And, like Virginia, I also had Katherine’s formidable presence to deal with. She would not leave me alone – no, really. She wanted me to finish "In Pursuit . . ." so she could sink into its pages or better still rise from them.
When I took breaks and rested in a hammock under a 100-year-old walnut tree, Katherine would come to me as a monarch butterfly and sit on my shoulder.
Flapping her wings against my ear, she would whisper, ‘What are you doing? There’s work to be done. How much longer must I wait to be brought back to life?’
I revised the last chapter of my manuscript at the writers’ retreat at Outer Banks and read it to a very supportive and enthusiastic writing group. They too had become fascinated by Katherine’s life and were often coming to me with quotes and pictures they’d found on the Internet, and they read her stories for the first time.
That evening after I read the final chapter, we went to see Avatar at a local movie theatre. I felt like an Avatar myself that evening and could hardly keep still in my seat as I cheered them on to victory in a battle against the dark and evil forces. (If you haven’t already guessed I’m an avid cheerleader for the underdog.)
I returned to New York filled with anticipation and expectations. I printed my 330-page manuscript and held it in my hands for the first time.
I then wrote the perfect query letter and, after researching the most appropriate ones, sent it out to fifteen agents. All fifteen rejected me. The gatekeepers on guard at the pearly publishing houses told me it was impossible for an unpublished writer to get published in this recession-driven marketplace.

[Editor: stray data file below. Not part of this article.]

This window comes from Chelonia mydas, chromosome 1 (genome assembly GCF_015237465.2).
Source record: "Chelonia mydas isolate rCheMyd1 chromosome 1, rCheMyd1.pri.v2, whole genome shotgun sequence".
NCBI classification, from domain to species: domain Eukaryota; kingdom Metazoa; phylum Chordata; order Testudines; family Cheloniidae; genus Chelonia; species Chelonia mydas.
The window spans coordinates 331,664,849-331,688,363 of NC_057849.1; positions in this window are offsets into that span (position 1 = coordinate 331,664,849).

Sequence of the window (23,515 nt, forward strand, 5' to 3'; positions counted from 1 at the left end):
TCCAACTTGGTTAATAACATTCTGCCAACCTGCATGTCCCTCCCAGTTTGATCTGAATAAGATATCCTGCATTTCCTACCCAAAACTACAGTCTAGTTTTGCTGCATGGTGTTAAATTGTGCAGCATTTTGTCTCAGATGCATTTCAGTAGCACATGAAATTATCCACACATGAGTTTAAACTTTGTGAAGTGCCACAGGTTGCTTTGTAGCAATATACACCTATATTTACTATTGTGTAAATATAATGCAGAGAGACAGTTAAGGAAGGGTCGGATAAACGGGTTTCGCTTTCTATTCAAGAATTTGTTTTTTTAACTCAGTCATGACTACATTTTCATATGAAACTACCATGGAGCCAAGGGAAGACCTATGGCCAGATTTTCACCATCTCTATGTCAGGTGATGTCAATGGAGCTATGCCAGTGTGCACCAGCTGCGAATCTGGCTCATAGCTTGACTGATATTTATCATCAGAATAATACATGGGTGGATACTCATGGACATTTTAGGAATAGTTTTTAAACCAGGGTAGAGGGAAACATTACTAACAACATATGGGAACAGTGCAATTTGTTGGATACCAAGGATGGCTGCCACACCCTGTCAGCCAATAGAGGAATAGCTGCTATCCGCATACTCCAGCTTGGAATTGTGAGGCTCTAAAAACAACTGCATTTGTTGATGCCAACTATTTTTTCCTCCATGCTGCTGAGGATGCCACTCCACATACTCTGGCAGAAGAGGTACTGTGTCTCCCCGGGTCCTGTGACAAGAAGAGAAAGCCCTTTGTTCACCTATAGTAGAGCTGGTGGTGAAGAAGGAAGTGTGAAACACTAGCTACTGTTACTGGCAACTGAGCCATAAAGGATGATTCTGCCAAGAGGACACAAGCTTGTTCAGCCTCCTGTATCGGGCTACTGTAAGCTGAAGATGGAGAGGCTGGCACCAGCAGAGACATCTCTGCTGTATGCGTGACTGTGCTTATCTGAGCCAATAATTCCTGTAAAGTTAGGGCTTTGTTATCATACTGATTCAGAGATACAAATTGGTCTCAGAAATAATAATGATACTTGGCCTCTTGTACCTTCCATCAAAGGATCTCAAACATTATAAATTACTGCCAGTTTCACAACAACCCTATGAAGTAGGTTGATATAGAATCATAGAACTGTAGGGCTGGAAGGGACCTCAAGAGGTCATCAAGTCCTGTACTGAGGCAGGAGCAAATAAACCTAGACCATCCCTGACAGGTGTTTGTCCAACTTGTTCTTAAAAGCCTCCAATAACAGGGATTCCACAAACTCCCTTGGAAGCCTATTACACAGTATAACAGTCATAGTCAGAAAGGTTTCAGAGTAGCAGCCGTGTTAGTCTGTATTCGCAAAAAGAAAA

My husband and my editor never gave up on Katherine’s story and kept encouraging me to self-publish. I hesitated and then, because they’re smart guys, I took their advice and sacri- ficed a summer of reading and writing and reflecting (my favourite occupations) to get down to the business of self-publishing because Katherine wouldn’t rest in my desk drawer. In- stead, after choosing Createspace/Amazon for my printer/distributor, I spent the summer assembling a book. The details were endless and the full weight of what I had set myself up to do – produce a book from cover to cover – was overwhelming.
A cover! What would I use for the cover? In a despairing moment, a brown paper bag came to mind. Then I remembered a folder of my son Sam’s artwork in my photo library. There I found the perfect painting for the cover of "In Pursuit . . ."
As the summer weeks turned into months I copyedited my own manuscript and then proofread it. I thought of Virginia and Leonard Woolf’s Hogarth press and how all their work had been self- published. The image of Virginia bending over the ink-stained printing press to hand set Katherine’s sixty-eight-page ‘Prelude’ made what I was doing seem less arduous. I finally came home with my harvest – a completed book ready to enter the marketplace.
Was it all worthwhile? Yes! Absolutely!